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Beastie Boys' Adam Yauch dead at 47

May 4, 2012 - Andy Gray
Rolling Stone and other media outlets are reporting that Adam Yauch of the Beastie Boys has died at age 47.

Yauch announced in 2009 that he was being treated for cancer. Some reports had indicated the treatment was successful, but Yauch wasn’t in attendance last month in Cleveland when the Beastie Boys were inducted into the Rock and Roll Hall of Fame.

Kid Rock, Travie McCoy and The Roots performed in place of the Beastie Boys at the induction ceremony because 'Mike D' Diamond and Adam 'Ad-Rock' Horovitz did not want to perform without Yauch.

One of the Beastie Boys' final concerts together took place in Youngstown, where the group performed at the Covelli Centre as part of a “Get Out and Vote” tour before the 2008 Presidential election.

According to the website Songkick, the Beastie Boys only played 14 concerts after that date with its final show on Oct. 8, 2009, in Miami, Fla.

I interviewed Yauch in 2008 to preview the Youngstown appearance. Below is that interview:

By ANDY GRAY Tribune Chronicle

Adam Yauch of the Beastie Boys says the Get Out and Vote '08 tour isn't necessarily a partisan event.

'Really, the focus of the tour is just to get people to get out and vote and have their voices heard,' Yauch said during a telephone interview. 'It isn't a political rally. We want people to come out and have a good time.

'The message stuff should be minimal enough. We won't hit them over the head. We're not inviting them to a rally. We're inviting them to a party.'

That doesn't mean the Beasties - or any of the other acts on the bill - aren't taking sides.

'Personally, I support Barack Obama and feel he is the right choice for health care and the economy and national defense,' Yauch said.

His disgust with the current administration and the Iraq War is what inspired the idea for the tour.

'It just seemed like a really critical election. After the damage done by George Bush being in office for eight years, we felt we wanted to do what we could to help, to get it on the good foot.'

The Beastie Boys - 'Mike D' Diamond, Adam 'Ad-Rock' Horovitz and 'MCA' Yauch - started calling artists they knew who might be interested in participating and had their management contact the performers they didn't know personally.

Because of the short advance notice (planning started a little over a month ago), some acts contacted had schedule conflicts, but Yauch said most of the people they asked who were available said yes. Joining the Boys in Youngstown will be Sheryl Crow, Norah Jones and Ben Harper. Jack Johnson, David Crosby & Graham Nash, Tenacious D and Santigold are playing other dates on the seven-city tour.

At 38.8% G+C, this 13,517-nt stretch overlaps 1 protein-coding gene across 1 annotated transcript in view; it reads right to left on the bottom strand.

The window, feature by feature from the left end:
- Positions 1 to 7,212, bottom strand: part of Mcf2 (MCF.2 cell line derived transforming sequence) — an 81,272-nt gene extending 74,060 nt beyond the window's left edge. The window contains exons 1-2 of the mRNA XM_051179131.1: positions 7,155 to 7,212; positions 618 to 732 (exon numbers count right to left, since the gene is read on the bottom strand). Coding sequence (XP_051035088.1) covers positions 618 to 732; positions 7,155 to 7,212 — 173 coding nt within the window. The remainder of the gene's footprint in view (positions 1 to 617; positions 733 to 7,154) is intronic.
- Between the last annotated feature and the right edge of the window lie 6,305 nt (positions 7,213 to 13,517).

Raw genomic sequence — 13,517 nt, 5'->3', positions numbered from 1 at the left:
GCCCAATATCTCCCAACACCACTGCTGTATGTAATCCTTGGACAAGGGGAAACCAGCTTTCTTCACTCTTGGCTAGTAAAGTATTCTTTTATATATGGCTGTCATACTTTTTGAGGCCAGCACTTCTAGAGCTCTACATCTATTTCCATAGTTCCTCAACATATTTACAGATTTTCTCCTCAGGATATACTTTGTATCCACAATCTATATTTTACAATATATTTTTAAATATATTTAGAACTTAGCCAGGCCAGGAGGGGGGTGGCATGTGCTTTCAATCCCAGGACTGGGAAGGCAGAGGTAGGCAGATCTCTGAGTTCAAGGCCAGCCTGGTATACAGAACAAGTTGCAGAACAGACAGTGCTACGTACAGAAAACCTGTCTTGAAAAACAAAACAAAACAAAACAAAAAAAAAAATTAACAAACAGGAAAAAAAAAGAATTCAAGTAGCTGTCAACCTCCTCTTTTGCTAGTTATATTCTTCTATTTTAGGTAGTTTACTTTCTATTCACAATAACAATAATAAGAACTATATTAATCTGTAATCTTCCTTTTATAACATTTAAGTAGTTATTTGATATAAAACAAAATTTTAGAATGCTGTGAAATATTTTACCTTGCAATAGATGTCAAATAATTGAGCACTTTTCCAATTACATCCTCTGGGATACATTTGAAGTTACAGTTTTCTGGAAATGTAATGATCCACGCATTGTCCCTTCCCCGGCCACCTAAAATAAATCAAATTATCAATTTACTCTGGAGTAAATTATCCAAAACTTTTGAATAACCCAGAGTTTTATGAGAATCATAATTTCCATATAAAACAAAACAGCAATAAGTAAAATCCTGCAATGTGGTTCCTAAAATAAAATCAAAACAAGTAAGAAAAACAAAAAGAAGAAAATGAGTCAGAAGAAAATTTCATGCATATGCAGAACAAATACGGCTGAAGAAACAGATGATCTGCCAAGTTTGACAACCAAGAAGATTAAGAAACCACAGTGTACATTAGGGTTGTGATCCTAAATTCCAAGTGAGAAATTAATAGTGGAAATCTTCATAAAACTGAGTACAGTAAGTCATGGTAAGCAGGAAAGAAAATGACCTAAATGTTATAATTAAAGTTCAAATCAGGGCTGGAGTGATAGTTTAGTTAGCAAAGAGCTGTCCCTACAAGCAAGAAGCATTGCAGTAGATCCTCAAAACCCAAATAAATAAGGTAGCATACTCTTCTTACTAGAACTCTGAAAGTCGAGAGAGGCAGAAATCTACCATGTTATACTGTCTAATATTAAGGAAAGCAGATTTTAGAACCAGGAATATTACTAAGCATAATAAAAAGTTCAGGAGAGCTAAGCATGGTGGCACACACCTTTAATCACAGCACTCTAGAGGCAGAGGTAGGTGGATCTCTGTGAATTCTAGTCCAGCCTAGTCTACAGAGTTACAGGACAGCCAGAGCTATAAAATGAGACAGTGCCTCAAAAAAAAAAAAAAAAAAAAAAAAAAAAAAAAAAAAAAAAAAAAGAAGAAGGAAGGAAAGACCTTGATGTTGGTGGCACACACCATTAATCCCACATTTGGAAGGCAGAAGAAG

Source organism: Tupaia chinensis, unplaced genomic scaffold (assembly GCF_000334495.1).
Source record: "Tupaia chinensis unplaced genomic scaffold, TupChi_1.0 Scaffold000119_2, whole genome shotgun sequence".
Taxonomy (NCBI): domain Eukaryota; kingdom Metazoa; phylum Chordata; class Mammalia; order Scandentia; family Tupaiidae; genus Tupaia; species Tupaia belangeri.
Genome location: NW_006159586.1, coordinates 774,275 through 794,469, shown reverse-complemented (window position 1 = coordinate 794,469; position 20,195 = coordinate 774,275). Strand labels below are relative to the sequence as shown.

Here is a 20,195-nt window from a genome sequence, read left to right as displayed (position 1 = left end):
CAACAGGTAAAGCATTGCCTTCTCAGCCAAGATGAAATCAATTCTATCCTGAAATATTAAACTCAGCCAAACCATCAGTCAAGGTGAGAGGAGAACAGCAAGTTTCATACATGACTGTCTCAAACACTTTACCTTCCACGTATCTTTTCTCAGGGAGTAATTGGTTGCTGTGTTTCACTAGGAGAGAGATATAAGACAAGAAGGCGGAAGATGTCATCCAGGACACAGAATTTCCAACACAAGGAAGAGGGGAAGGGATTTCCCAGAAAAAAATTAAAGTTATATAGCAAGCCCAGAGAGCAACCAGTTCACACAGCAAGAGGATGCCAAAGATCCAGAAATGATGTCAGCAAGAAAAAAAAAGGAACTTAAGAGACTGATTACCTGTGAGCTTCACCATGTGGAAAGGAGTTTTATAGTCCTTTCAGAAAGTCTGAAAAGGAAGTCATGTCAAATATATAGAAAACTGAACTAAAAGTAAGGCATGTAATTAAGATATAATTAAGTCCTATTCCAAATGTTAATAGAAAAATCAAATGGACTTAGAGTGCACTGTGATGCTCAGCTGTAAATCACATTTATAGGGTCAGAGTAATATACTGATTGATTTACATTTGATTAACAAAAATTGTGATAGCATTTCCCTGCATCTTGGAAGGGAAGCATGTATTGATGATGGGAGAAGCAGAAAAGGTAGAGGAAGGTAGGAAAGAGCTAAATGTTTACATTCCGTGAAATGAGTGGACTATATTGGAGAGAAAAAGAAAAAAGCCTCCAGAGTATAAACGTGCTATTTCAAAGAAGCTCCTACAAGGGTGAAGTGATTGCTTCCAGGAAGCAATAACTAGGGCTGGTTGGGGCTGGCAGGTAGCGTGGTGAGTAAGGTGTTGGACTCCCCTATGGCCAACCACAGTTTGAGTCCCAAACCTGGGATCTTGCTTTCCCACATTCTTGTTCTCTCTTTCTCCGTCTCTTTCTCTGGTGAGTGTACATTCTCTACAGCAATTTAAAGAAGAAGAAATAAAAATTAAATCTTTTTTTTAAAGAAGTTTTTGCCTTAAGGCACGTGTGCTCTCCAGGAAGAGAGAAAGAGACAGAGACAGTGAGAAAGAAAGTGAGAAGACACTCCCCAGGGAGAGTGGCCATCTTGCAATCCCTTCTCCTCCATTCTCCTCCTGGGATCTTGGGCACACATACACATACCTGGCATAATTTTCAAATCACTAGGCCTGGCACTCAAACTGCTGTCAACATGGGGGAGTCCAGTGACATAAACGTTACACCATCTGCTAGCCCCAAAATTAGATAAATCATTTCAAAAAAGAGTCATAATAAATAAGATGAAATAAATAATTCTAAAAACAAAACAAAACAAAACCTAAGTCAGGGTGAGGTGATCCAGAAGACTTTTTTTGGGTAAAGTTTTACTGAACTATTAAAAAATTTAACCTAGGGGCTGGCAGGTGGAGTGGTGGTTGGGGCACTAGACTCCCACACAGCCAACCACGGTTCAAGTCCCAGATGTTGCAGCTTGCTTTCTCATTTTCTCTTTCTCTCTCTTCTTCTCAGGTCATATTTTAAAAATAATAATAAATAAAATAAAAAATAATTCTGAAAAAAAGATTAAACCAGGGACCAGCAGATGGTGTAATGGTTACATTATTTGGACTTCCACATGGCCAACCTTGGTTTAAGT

All of them seem to have the same opinion as Yauch about who is a better choice for President between Obama and John McCain.

Crow announced in April on her Web site, 'I am proud to support Barack Obama in his desire and mission to see America return to her greatness.' She was one of Obama's 'opening acts' when he gave his acceptance speech at the Democratic National Convention in Denver, and she has appeared on 'Larry King Live' in support of the candidate.

Ben Harper's 'Better Way' was used as one of Obama's theme songs early in the campaign and the singer has said he fully supports his candidacy. Jones was on the record as an Obama fan clear back in early 2007.

For the Beasties set, the group will be going old-school hip hop with turntables instead of live instruments, mainly because of the logistics of having several artists on the bill.

As for any collaborating on stage with the other acts, Yauch joked, 'Norah Jones said she really wanted to sing 'Sabotage.'

Maybe he wasn't joking. Jones reportedly makes a guest appearance on Q-Tip's upcoming disc, so she's not a stranger to hip hop. But it's safe to assume Yauch was kidding when he said the Beastie Boys' set would focus on 'the hits' and then listed several Billy Joel and Eagles songs as those hits.

In 2004 several performers teamed up on the Vote for Change Tour, which was organized by American Coming Together and designed to support Democrat John Kerry in the presidential campaign against Bush.

The tour didn't bring the desired result - as Bruce Springsteen said at first Cleveland show after the election, 'We voted; we didn't change' - and it inspired a backlash from those who believe that musicians (at least the ones who disagree with them) should, 'Shut up and sing.'

Yauch said he wasn't worried about a similar response to this tour.

'Whenever you do something of a political nature, you're bound to make some people happy and some people angry,' Yauch said. 'In this case, it seemed important enough that if people hate me for it, so be it.'


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